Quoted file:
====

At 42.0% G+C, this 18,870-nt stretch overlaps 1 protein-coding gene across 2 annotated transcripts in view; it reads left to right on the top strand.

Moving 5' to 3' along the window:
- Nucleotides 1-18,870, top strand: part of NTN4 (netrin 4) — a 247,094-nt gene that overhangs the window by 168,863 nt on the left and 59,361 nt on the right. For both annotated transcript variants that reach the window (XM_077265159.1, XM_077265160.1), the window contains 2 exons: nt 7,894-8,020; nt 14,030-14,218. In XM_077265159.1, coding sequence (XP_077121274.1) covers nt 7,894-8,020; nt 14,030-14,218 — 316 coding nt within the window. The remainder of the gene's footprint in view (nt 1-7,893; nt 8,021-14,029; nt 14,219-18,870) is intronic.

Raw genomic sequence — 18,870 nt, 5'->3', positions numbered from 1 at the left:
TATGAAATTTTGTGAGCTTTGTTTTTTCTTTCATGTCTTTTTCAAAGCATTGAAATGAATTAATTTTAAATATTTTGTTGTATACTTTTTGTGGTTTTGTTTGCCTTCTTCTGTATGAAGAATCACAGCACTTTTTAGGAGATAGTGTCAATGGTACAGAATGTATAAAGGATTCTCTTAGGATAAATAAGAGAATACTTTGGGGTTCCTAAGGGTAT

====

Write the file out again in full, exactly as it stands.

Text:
At 42.0% G+C, this 18,870-nt stretch overlaps 1 protein-coding gene across 2 annotated transcripts in view; it reads left to right on the top strand.

Moving 5' to 3' along the window:
- Nucleotides 1-18,870, top strand: part of NTN4 (netrin 4) — a 247,094-nt gene that overhangs the window by 168,863 nt on the left and 59,361 nt on the right. For both annotated transcript variants that reach the window (XM_077265159.1, XM_077265160.1), the window contains 2 exons: nt 7,894-8,020; nt 14,030-14,218. In XM_077265159.1, coding sequence (XP_077121274.1) covers nt 7,894-8,020; nt 14,030-14,218 — 316 coding nt within the window. The remainder of the gene's footprint in view (nt 1-7,893; nt 8,021-14,029; nt 14,219-18,870) is intronic.

Raw genomic sequence — 18,870 nt, 5'->3', positions numbered from 1 at the left:
TATGAAATTTTGTGAGCTTTGTTTTTTCTTTCATGTCTTTTTCAAAGCATTGAAATGAATTAATTTTAAATATTTTGTTGTATACTTTTTGTGGTTTTGTTTGCCTTCTTCTGTATGAAGAATCACAGCACTTTTTAGGAGATAGTGTCAATGGTACAGAATGTATAAAGGATTCTCTTAGGATAAATAAGAGAATACTTTGGGGTTCCTAAGGGTAT